How did everyone respond to this level of planning?
The main reason I wanted to do this movie was the director Emily Ting. The first time I met Emily she came with so much passion and an amazing vision for the film. Her pitch deck was 200 pages. I’ve never seen anything like it in my life. In the interview she asked me, “How do you like to prep?” I told her, “I LOVE prep!” She said, “I love prep too!” I told her my plan to do the whole shot list and we bonded over it immediately.
Emily and I started working on the shot list during our quarantine before prep even officially began. When 1st AD Jude Gorjanc came on and saw the document, she thought it was insane. But once she was added to the collaboration on the document she then started ordering and aligning all the shots for maximum efficiency and got it all scheduled and it worked beautifully. So now the director and AD and I are all speaking with one voice. On a movie there are so many different programs being used, between Movie Magic and Final Draft and the script…but with this one document we could all collaborate together.
The document for the next day would go out with the prelims so everyone had time to review it the night before. For the first week the crew all thought it was a pipedream. No one thought it would last or that we would actually stick to it, so for that first week they were still emptying the truck for each shot. But once they started to see that, yes, we were sticking to the document each day they began to put more trust in it, and it boosted the confidence of every single crew member because they knew what was going to happen. They stopped worrying about curveballs or being afraid I would empty the truck. I kept telling them, “Really, I’m just going to use the lights on the list.” And all of the sudden the crew was much more positive.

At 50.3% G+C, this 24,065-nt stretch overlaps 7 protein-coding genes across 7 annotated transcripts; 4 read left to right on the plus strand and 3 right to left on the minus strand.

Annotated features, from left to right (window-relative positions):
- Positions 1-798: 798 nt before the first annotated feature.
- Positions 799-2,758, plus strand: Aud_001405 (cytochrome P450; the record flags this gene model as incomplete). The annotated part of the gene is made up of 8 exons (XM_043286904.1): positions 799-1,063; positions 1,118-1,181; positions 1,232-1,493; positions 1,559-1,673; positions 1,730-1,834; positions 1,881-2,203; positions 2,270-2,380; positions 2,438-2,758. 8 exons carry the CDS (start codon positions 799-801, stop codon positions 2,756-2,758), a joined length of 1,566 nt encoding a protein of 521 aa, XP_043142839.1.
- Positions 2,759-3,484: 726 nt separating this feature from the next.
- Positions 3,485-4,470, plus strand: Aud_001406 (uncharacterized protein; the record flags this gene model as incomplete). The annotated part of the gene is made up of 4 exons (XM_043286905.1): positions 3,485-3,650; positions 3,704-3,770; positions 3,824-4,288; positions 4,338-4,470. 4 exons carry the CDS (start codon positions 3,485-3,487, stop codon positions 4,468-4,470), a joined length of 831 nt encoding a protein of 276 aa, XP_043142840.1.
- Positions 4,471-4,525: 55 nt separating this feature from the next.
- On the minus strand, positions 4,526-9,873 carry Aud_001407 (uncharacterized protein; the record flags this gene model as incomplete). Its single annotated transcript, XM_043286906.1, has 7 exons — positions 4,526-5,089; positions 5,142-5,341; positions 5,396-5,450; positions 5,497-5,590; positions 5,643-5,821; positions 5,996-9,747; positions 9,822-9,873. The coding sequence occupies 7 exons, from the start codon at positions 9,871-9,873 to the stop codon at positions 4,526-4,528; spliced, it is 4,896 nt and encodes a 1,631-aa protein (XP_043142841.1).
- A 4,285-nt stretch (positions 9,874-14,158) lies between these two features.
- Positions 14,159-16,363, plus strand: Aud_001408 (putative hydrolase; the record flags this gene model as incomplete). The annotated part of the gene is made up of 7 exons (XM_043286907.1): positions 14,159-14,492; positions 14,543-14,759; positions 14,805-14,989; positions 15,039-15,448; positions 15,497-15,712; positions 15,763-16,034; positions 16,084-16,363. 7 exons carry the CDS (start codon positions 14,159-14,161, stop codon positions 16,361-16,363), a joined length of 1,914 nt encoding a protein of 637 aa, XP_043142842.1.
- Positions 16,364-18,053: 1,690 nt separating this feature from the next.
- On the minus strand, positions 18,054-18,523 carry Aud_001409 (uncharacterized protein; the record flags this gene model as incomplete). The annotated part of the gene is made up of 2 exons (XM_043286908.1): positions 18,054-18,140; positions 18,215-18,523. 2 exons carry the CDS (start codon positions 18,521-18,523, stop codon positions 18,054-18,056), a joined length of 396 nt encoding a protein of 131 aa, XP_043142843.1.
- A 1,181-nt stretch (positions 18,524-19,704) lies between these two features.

Sometimes it comes down to just demystifying it for everyone. A scene may be five pages long but it’s really only four shots. All of the sudden it doesn’t seem as big as it reads on the page. Otherwise, everyone has their own interpretation and that will destroy you and destroy the production. So many times on a movie there are 99 people making 99 movies instead of everyone making the director’s one movie. Once we started to log some 8-hour and 9-hour days the confidence on set really started to build. Now we’re all on the same page, working on the same vision, and it’s great!
Eight- and 9-hour days?
Oh yeah! That’s a huge added benefit to working this way. I get to have a life! For 30-some years I’ve been beating the crap out of myself doing 13-14-15-16-hour days on a 6-8 week film. Most days everyone is just stumbling home and trying to throw something into their stomach before we’re off to the races again. But now, with a great Plan A and clear planning we can keep to our 10-hour days, and I can come home, have a nice dinner, even go out and see a movie or a live band, and not feel completely drained the next day.
Does having a detailed plan ever feel constraining creatively in the production?
Just the opposite actually. Because we have a great Plan A, we are more comfortable with serendipity in the moment. If the actor doesn’t feel it or doesn’t like the blocking and they want to change it up, then that curveball is fine. That’s serendipity. Let’s react to it. We know what the rest of the day is going to look like, and we can take some time to change things around without the weight of uncertainty about making our day. We shot Safety before Covid and because of the preplanning we never went over 12 hours a day. We had something like nine 8-hour days and 27 10-hour days. They saved a ton of money on overtime, and we were still able to be nimble and creative.
Another benefit is it helps catch the little things that can trip you up throughout the day. When I get the next day’s document it starts me thinking about the next day and I can identify any red flags. Everyone is double checking things. Your grip and electric teams are working so hard and they’re all under pressure to be able to make their day. Sometimes stuff falls through the cracks. It’s just going to happen with so many moving parts. It’s crazy how well it worked on Tall Girl 2.
This is where we need to be heading as artists. We must get more organized. The budgets are shrinking, the time is shrinking, everything is shrinking. Most DPs don’t enjoy the prep process, and it does get to the point where on week 7 I’m tired of the prep too and just want to get to the movie. But if this process can increase positivity on set, shorten up the days to keep people safer and healthier, and reduce friction around the budget, then I’m going to keep doing it.
Interview by Seth Emmons
DoP Shane Hurlbut
DoB February 18, 1964 (age 59 years)